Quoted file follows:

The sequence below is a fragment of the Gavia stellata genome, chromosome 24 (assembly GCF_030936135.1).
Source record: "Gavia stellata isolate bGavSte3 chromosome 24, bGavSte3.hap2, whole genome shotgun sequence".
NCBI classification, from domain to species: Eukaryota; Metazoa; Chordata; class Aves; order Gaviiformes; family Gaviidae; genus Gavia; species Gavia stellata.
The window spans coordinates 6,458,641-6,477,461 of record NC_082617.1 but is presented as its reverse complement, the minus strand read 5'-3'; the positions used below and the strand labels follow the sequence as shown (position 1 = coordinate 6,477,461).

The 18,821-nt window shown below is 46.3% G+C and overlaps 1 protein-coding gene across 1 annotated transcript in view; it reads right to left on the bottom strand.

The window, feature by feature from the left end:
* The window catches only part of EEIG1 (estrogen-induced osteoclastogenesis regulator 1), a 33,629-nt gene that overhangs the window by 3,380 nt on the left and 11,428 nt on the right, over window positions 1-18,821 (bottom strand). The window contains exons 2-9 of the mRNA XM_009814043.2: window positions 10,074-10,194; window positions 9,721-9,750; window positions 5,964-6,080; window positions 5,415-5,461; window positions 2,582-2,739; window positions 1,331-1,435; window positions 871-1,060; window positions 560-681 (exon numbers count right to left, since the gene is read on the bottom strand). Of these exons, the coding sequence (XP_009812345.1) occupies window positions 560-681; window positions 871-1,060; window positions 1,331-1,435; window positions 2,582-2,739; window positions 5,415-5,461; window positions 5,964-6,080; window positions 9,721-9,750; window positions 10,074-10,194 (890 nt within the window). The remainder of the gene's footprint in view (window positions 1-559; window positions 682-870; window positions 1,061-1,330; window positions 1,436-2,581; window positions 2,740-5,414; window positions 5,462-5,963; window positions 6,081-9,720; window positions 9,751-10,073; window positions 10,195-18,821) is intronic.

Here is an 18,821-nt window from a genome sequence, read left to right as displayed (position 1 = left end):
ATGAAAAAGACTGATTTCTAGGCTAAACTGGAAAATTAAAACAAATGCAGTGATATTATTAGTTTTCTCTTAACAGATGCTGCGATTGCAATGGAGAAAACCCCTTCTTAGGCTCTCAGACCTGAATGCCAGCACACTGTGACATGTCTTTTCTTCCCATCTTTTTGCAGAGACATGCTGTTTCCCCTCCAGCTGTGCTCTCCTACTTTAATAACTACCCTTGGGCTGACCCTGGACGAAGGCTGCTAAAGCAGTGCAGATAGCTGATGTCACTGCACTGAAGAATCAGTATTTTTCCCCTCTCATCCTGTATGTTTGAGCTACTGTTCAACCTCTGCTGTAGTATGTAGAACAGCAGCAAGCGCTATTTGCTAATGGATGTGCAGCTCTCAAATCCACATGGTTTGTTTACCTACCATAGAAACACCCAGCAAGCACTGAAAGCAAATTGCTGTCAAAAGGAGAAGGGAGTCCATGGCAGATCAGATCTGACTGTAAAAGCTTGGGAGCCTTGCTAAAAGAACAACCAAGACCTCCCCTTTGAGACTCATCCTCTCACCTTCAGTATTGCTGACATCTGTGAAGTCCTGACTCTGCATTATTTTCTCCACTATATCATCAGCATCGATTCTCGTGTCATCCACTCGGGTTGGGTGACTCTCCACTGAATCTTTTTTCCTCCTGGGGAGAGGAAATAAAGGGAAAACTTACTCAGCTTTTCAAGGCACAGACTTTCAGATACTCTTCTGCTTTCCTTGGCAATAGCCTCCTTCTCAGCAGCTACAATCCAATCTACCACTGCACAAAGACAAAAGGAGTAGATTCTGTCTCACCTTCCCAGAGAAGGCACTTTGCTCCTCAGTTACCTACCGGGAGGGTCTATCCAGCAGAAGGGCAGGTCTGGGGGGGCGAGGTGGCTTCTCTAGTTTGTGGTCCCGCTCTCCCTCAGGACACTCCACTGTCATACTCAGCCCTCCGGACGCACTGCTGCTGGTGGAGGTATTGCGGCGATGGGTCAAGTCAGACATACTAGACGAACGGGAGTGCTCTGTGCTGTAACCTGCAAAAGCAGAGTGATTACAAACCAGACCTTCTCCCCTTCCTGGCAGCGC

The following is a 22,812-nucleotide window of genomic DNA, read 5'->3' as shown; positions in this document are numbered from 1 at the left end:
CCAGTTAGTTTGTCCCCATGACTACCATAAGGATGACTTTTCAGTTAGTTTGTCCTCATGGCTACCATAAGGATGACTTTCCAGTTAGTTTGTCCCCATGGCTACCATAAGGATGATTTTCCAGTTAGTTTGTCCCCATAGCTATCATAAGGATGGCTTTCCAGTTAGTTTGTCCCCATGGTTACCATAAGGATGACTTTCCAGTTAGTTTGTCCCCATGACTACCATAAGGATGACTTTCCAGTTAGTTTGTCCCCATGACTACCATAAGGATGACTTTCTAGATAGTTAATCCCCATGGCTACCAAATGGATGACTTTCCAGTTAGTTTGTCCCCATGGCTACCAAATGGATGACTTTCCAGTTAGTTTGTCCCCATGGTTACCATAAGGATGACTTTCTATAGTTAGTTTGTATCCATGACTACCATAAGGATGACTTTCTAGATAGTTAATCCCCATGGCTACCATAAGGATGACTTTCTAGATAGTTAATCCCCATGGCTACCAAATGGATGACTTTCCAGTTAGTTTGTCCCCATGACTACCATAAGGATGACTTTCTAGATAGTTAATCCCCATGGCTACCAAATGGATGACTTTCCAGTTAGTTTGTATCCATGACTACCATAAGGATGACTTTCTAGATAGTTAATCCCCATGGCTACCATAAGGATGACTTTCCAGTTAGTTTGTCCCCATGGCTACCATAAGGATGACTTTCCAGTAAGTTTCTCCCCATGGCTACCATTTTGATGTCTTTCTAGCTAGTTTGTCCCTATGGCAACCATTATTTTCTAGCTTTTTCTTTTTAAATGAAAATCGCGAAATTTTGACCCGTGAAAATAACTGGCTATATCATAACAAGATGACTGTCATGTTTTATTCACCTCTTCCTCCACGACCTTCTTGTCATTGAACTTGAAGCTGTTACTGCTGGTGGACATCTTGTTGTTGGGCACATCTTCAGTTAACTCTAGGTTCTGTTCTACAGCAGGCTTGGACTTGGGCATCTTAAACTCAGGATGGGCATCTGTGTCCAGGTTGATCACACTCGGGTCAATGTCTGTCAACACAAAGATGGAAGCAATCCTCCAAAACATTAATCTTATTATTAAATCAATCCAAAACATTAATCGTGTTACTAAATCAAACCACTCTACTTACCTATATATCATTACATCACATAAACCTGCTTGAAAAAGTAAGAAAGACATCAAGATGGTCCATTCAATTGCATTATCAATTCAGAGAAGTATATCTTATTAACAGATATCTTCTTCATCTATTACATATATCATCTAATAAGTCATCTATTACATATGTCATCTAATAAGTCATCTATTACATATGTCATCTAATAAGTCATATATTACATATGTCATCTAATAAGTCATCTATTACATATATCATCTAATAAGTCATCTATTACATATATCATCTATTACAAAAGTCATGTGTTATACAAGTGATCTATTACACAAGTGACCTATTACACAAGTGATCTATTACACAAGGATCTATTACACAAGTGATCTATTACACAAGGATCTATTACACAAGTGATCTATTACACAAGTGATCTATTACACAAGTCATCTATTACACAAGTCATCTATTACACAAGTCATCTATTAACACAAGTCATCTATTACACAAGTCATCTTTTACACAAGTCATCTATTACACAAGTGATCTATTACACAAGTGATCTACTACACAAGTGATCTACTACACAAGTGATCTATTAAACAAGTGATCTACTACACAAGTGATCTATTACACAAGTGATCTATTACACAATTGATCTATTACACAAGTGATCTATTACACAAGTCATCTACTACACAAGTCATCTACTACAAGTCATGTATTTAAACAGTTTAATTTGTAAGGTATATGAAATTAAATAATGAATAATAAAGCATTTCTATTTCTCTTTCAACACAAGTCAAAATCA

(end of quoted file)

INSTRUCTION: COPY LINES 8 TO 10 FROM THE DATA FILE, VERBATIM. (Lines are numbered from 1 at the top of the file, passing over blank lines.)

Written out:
Here is an 18,821-nt window from a genome sequence, read left to right as displayed (position 1 = left end):
ATGAAAAAGACTGATTTCTAGGCTAAACTGGAAAATTAAAACAAATGCAGTGATATTATTAGTTTTCTCTTAACAGATGCTGCGATTGCAATGGAGAAAACCCCTTCTTAGGCTCTCAGACCTGAATGCCAGCACACTGTGACATGTCTTTTCTTCCCATCTTTTTGCAGAGACATGCTGTTTCCCCTCCAGCTGTGCTCTCCTACTTTAATAACTACCCTTGGGCTGACCCTGGACGAAGGCTGCTAAAGCAGTGCAGATAGCTGATGTCACTGCACTGAAGAATCAGTATTTTTCCCCTCTCATCCTGTATGTTTGAGCTACTGTTCAACCTCTGCTGTAGTATGTAGAACAGCAGCAAGCGCTATTTGCTAATGGATGTGCAGCTCTCAAATCCACATGGTTTGTTTACCTACCATAGAAACACCCAGCAAGCACTGAAAGCAAATTGCTGTCAAAAGGAGAAGGGAGTCCATGGCAGATCAGATCTGACTGTAAAAGCTTGGGAGCCTTGCTAAAAGAACAACCAAGACCTCCCCTTTGAGACTCATCCTCTCACCTTCAGTATTGCTGACATCTGTGAAGTCCTGACTCTGCATTATTTTCTCCACTATATCATCAGCATCGATTCTCGTGTCATCCACTCGGGTTGGGTGACTCTCCACTGAATCTTTTTTCCTCCTGGGGAGAGGAAATAAAGGGAAAACTTACTCAGCTTTTCAAGGCACAGACTTTCAGATACTCTTCTGCTTTCCTTGGCAATAGCCTCCTTCTCAGCAGCTACAATCCAATCTACCACTGCACAAAGACAAAAGGAGTAGATTCTGTCTCACCTTCCCAGAGAAGGCACTTTGCTCCTCAGTTACCTACCGGGAGGGTCTATCCAGCAGAAGGGCAGGTCTGGGGGGGCGAGGTGGCTTCTCTAGTTTGTGGTCCCGCTCTCCCTCAGGACACTCCACTGTCATACTCAGCCCTCCGGACGCACTGCTGCTGGTGGAGGTATTGCGGCGATGGGTCAAGTCAGACATACTAGACGAACGGGAGTGCTCTGTGCTGTAACCTGCAAAAGCAGAGTGATTACAAACCAGACCTTCTCCCCTTCCTGGCAGCGC

The following is a 22,812-nucleotide window of genomic DNA, read 5'->3' as shown; positions in this document are numbered from 1 at the left end: